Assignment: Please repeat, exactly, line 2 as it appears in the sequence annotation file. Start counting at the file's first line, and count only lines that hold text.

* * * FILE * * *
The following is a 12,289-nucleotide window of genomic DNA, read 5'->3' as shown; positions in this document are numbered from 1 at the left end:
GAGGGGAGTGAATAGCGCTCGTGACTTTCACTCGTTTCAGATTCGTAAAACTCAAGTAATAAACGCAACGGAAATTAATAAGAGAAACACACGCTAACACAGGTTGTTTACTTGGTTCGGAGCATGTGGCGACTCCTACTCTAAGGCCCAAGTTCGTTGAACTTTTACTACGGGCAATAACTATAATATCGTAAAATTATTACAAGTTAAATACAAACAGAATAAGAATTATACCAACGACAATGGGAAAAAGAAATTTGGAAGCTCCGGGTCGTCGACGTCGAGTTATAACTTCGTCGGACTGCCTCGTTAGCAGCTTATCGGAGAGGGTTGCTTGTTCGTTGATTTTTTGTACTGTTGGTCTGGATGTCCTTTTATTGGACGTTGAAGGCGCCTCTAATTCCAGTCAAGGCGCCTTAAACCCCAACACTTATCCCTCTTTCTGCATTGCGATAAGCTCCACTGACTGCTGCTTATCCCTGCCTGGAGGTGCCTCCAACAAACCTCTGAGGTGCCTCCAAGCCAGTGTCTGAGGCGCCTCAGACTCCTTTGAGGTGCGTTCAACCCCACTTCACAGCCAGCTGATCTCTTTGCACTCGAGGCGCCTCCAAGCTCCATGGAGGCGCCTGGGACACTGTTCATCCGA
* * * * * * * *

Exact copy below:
GAGGGGAGTGAATAGCGCTCGTGACTTTCACTCGTTTCAGATTCGTAAAACTCAAGTAATAAACGCAACGGAAATTAATAAGAGAAACACACGCTAACACAGGTTGTTTACTTGGTTCGGAGCATGTGGCGACTCCTACTCTAAGGCCCAAGTTCGTTGAACTTTTACTACGGGCAATAACTATAATATCGTAAAATTATTACAAGTTAAATACAAACAGAATAAGAATTATACCAACGACAATGGGAAAAAGAAATTTGGAAGCTCCGGGTCGTCGACGTCGAGTTATAACTTCGTCGGACTGCCTCGTTAGCAGCTTATCGGAGAGGGTTGCTTGTTCGTTGATTTTTTGTACTGTTGGTCTGGATGTCCTTTTATTGGACGTTGAAGGCGCCTCTAATTCCAGTCAAGGCGCCTTAAACCCCAACACTTATCCCTCTTTCTGCATTGCGATAAGCTCCACTGACTGCTGCTTATCCCTGCCTGGAGGTGCCTCCAACAAACCTCTGAGGTGCCTCCAAGCCAGTGTCTGAGGCGCCTCAGACTCCTTTGAGGTGCGTTCAACCCCACTTCACAGCCAGCTGATCTCTTTGCACTCGAGGCGCCTCCAAGCTCCATGGAGGCGCCTGGGACACTGTTCATCCGA